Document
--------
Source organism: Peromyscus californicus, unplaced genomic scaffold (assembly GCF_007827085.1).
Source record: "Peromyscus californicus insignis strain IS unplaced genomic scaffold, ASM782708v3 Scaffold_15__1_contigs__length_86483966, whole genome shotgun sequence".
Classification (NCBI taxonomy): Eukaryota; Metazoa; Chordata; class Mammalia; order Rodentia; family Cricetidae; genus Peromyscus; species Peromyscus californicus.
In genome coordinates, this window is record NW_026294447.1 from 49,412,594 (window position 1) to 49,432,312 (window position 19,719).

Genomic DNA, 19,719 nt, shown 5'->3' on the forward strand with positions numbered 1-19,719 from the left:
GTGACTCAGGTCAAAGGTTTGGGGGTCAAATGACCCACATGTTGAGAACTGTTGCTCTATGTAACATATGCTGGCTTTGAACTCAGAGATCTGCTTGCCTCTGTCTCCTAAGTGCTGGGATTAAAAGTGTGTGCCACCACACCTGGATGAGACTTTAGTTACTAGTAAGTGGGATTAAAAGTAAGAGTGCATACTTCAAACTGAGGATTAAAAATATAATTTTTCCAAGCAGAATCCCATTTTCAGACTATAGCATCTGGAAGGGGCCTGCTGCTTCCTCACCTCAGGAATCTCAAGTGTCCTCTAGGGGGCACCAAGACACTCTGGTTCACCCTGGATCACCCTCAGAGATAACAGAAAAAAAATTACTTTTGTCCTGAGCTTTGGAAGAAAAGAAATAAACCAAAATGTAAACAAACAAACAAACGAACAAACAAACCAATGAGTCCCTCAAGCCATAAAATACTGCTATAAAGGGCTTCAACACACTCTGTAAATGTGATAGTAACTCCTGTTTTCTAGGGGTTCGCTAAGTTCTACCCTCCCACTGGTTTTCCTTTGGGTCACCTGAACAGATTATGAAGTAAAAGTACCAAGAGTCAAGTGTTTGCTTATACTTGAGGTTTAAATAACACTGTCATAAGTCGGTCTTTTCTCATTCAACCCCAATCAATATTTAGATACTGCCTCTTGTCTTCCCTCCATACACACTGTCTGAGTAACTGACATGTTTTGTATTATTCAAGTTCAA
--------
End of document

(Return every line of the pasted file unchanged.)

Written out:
Source organism: Peromyscus californicus, unplaced genomic scaffold (assembly GCF_007827085.1).
Source record: "Peromyscus californicus insignis strain IS unplaced genomic scaffold, ASM782708v3 Scaffold_15__1_contigs__length_86483966, whole genome shotgun sequence".
Classification (NCBI taxonomy): Eukaryota; Metazoa; Chordata; class Mammalia; order Rodentia; family Cricetidae; genus Peromyscus; species Peromyscus californicus.
In genome coordinates, this window is record NW_026294447.1 from 49,412,594 (window position 1) to 49,432,312 (window position 19,719).

Genomic DNA, 19,719 nt, shown 5'->3' on the forward strand with positions numbered 1-19,719 from the left:
GTGACTCAGGTCAAAGGTTTGGGGGTCAAATGACCCACATGTTGAGAACTGTTGCTCTATGTAACATATGCTGGCTTTGAACTCAGAGATCTGCTTGCCTCTGTCTCCTAAGTGCTGGGATTAAAAGTGTGTGCCACCACACCTGGATGAGACTTTAGTTACTAGTAAGTGGGATTAAAAGTAAGAGTGCATACTTCAAACTGAGGATTAAAAATATAATTTTTCCAAGCAGAATCCCATTTTCAGACTATAGCATCTGGAAGGGGCCTGCTGCTTCCTCACCTCAGGAATCTCAAGTGTCCTCTAGGGGGCACCAAGACACTCTGGTTCACCCTGGATCACCCTCAGAGATAACAGAAAAAAAATTACTTTTGTCCTGAGCTTTGGAAGAAAAGAAATAAACCAAAATGTAAACAAACAAACAAACGAACAAACAAACCAATGAGTCCCTCAAGCCATAAAATACTGCTATAAAGGGCTTCAACACACTCTGTAAATGTGATAGTAACTCCTGTTTTCTAGGGGTTCGCTAAGTTCTACCCTCCCACTGGTTTTCCTTTGGGTCACCTGAACAGATTATGAAGTAAAAGTACCAAGAGTCAAGTGTTTGCTTATACTTGAGGTTTAAATAACACTGTCATAAGTCGGTCTTTTCTCATTCAACCCCAATCAATATTTAGATACTGCCTCTTGTCTTCCCTCCATACACACTGTCTGAGTAACTGACATGTTTTGTATTATTCAAGTTCAA